On Oct 2, 2001


Originally posted by BENSMOM: [b]I told him that my 3 yr old daughter used to eat nuts and pb, but we took her off them when we found out Ben was allergic, when she was 2. I asked if we should keep her off until she's 5 and he said that if she ate them with no problem before then she's unlikely to develop the allergy. She doesn't appear to be an allergic child.[/b]

I have to disagree with this. When my oldest child (now allergic to peanuts) was an infant, I read that I should keep him away from peanuts until age 3 since that would make him less likely to develop a peanut allergy. Even though we had no family history of food allergies, he never had any peanuts or peanut butter other than a single bite of a Reese's pb cup at age two-and-a-half, which he didn't care for, but didn't react to.

He never liked trying new foods as a preschooler, but began eating peanut butter every so often. By the time he was 4 or so, he started eating it more often, and by 5 was eating a beanut butter and jelly sandwich for lunch most days. Soon after he turned 6, he developed his peanut allergy.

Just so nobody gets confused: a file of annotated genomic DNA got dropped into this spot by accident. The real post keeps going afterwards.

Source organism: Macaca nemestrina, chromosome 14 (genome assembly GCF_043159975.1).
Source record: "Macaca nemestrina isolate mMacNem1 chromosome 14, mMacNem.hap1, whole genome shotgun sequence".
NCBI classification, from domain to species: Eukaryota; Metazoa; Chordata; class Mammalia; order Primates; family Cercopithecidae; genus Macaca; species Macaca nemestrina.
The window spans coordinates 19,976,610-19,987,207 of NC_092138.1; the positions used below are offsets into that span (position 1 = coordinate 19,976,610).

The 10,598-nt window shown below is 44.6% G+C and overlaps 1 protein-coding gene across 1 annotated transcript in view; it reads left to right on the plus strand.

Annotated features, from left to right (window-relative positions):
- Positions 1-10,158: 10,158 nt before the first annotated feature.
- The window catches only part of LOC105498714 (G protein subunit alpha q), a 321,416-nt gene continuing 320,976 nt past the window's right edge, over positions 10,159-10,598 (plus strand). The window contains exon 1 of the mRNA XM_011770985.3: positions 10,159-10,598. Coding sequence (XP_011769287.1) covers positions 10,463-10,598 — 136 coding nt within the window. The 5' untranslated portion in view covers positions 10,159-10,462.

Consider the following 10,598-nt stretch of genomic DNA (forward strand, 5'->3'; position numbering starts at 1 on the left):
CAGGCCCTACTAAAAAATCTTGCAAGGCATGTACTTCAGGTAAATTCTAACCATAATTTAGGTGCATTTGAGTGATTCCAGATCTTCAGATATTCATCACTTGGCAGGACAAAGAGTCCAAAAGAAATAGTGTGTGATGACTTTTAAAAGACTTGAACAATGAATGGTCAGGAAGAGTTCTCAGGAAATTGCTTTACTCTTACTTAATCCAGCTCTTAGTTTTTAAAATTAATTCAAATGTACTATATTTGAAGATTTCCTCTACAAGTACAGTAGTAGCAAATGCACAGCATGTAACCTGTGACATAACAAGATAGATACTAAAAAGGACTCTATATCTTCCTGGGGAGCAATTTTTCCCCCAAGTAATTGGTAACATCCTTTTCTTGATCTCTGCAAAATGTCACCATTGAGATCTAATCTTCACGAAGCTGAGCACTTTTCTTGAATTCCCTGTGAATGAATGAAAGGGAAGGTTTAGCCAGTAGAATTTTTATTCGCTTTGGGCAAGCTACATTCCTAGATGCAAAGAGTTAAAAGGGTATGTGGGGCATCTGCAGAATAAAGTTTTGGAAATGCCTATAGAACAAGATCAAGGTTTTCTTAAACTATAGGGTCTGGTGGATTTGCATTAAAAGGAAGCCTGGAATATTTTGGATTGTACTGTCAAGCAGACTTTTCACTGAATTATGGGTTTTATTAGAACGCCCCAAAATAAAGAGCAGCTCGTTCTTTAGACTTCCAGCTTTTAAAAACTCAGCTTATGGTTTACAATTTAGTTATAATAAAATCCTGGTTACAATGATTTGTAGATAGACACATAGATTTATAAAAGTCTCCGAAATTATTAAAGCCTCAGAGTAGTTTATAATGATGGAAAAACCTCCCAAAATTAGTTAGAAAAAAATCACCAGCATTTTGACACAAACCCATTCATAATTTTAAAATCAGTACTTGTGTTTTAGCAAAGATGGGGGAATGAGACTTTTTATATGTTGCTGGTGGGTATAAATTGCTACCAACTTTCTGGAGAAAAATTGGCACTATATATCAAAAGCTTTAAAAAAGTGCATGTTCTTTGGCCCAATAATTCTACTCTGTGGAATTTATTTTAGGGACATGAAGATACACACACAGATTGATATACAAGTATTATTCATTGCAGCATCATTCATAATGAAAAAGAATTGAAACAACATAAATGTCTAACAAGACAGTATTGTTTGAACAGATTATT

So I have to say that your doctor's belief that a child who had previously done fine with peanuts is unlikely to develop a peanut allergy is incorrect. It might technically be statistically correct, since most kids don't develop peanut butter allergies anyway, but a previous history of not being allergic to peanuts does not imply that the allergy won't develop, especially given a history of peanut allergies in the family.

For what it's worth, my non-allergic younger child (4 years old) is not allowed to eat peanuts or treenuts, and I will continue to withhold them for quite a while, probably until age 8 at least (a couple years past the point at which my older child developed his peanut allergy).

Good luck. I hope that your child's allergies turn out to be just false positives.


On Oct 2, 2001